It must be thought that thought doesn't exist. I don't mean to engage in facile skepticism or to recycle a materialist propostion that thoughts aren't really real. Rather I mean to question whether the activity of thinking is autonomous, whether it has anything to do with something called thought, and if it does, whether thought can mean what we want it to mean.
If thinking exists it exists as a metapractice. Any practice can potentially be a metapracticereflective, abstract, critical, metaphoric, and yet no less a practice. No one field of practice is privileged in its metapractical function. Thinking is no more or less critical of cultivation than cooking is, for example. Secondary technical elaborations of practice can also take on a metapractical function, like paths between fields.
That thinking exists as an autonomous practice, however, may be iffy. What we call thinking may in fact be expression, calculation, composition, engineering, experimentation or the like, as the case may be. Perhaps no practice is completely autonomous, and we set the bar too high for thinking if we ask that it be autonomous. Does the idea of thinking as such require that we recognize an autonomy of thinking? The question of whether thinking is autonomous should not to be confused with the question of whether thinking must be about something. It's a matter of being able to recognize thinking for what it is, if that's possible.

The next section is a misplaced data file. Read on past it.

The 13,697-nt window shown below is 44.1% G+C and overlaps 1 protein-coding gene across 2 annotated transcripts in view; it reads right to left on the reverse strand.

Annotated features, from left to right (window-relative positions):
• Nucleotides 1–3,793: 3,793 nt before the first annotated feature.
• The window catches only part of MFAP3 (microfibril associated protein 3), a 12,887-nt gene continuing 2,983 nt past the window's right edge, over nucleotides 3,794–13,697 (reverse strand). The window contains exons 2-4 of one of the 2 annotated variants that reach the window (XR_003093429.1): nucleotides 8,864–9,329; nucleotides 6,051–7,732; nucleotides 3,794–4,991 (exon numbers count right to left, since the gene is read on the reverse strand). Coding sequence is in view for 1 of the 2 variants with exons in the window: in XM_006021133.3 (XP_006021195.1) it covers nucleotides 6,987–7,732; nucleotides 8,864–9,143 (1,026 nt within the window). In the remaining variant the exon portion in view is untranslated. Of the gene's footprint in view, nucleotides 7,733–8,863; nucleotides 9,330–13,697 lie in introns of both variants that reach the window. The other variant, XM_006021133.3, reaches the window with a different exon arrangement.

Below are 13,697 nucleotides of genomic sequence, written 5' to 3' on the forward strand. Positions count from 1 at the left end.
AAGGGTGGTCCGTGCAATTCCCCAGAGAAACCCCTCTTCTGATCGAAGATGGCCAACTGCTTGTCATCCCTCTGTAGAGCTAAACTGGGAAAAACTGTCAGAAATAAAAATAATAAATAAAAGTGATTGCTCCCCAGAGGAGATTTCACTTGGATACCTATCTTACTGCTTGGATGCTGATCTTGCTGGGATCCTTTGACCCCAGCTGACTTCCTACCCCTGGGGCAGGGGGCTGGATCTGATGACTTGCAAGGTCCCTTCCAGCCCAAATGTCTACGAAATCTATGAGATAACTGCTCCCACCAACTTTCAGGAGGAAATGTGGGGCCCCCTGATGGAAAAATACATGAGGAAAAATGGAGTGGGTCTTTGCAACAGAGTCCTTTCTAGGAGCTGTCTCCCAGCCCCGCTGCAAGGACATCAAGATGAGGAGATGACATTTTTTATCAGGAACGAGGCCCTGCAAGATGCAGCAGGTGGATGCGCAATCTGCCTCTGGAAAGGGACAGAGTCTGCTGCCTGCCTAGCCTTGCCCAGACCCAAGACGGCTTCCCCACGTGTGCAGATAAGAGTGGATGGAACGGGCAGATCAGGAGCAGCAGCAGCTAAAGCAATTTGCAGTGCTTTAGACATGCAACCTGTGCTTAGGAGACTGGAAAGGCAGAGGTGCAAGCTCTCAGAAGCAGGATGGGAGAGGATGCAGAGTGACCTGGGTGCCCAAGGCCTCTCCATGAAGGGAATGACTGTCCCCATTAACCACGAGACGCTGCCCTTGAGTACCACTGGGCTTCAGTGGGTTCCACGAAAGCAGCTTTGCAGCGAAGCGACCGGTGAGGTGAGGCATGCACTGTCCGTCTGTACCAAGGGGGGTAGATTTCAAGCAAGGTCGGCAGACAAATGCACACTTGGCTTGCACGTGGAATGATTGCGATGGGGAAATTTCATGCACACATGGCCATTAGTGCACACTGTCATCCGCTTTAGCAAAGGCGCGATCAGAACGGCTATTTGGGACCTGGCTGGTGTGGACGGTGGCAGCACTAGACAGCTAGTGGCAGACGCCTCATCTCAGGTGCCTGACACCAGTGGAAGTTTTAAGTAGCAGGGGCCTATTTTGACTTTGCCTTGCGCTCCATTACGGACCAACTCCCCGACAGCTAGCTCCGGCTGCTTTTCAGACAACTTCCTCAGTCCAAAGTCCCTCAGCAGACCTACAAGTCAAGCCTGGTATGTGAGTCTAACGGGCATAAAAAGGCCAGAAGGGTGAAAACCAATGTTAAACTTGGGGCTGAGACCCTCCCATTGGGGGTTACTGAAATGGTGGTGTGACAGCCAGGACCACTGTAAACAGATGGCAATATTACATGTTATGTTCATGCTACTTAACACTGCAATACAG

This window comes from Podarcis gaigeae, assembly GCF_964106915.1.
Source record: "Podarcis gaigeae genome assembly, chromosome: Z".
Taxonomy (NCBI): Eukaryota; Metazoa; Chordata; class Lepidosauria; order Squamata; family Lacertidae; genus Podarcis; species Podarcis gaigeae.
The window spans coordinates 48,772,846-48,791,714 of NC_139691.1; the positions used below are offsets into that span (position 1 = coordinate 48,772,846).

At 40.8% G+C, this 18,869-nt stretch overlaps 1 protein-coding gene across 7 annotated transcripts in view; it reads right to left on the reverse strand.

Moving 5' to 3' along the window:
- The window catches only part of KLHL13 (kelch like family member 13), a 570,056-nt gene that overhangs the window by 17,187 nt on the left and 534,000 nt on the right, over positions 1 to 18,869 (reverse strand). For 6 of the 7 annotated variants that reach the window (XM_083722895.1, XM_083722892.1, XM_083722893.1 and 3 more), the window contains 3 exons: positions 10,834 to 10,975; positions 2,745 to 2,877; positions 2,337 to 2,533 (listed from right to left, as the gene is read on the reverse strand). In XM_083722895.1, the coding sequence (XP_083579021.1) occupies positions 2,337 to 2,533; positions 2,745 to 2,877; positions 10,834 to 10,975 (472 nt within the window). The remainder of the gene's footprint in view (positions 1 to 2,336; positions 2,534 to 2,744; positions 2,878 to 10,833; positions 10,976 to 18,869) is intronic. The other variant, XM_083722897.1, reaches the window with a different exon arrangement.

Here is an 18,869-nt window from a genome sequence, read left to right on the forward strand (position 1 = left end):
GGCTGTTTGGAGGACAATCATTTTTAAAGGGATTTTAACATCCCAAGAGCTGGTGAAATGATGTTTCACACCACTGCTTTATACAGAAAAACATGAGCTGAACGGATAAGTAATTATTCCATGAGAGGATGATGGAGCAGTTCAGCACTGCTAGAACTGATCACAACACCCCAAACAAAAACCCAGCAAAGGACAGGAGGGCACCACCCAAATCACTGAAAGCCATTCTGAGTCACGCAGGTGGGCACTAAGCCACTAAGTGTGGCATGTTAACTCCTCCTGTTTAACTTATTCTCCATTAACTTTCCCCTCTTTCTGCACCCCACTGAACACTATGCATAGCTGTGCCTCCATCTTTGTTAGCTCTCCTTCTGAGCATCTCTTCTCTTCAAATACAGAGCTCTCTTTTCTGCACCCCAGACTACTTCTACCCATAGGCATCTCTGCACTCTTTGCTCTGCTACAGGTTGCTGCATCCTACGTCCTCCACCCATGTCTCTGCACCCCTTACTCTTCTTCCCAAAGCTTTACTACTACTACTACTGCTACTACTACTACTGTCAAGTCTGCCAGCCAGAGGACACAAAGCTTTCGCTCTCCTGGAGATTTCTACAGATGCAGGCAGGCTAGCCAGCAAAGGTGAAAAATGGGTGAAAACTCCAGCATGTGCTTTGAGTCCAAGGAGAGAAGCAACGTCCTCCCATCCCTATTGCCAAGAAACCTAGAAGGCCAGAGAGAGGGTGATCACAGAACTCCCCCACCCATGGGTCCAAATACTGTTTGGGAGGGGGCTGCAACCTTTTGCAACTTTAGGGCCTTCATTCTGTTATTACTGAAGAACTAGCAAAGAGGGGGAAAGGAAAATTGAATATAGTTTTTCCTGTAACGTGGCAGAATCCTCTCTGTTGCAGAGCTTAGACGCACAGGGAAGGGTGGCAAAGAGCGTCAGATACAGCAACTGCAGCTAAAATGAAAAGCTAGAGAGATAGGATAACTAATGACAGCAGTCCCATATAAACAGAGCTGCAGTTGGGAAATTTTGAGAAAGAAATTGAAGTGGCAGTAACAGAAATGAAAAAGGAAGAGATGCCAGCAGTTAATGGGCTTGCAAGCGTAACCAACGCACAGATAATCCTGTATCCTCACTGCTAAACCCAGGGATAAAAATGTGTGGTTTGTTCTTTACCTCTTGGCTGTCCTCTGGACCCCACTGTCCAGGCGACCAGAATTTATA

We can generalize. Can generalization be decoupled from expression, calculation, composition, engineering, experimentation and the like? Do we believe our generalizations? This latter question should not be interpreted as assuming that thoughts aren't really real. It's a question that asks that we not make an assumption one way or the other. Perhaps our generalizations are intended to be hypothetical (or hypnothetical). If thinking is a passage, a bridge or a tunnel, it becomes a passage with an other side as a result of a decision. Stand on a bridge without deciding on a direction to take. Sooner or later the thought might arise that standing there thinking is a waste of a perfectly good bridge. Sooner or later we may decide to believe in our generalizations in order for the passage of thought to be a passage. In so doing, paradoxically, thought becomes something other than what it is, becomes a means to some other end.
Thinking may be a practice, and thought may exist. Thought engaged in a course of action may be no more or less real than thought apart from a decided upon course of action. Such indecisive thoughts, however, may not be the "products" of an activity of thinking, and not really a structure of thinking either. They fleet. We must consider whether there is a difference between thought as a metapractical field and thought such as it is. Since each may call for the other, we must also consider whether there's something like thought that bridges the two. I believe there's an aporia in there somewhere, but I will have to give it some thought.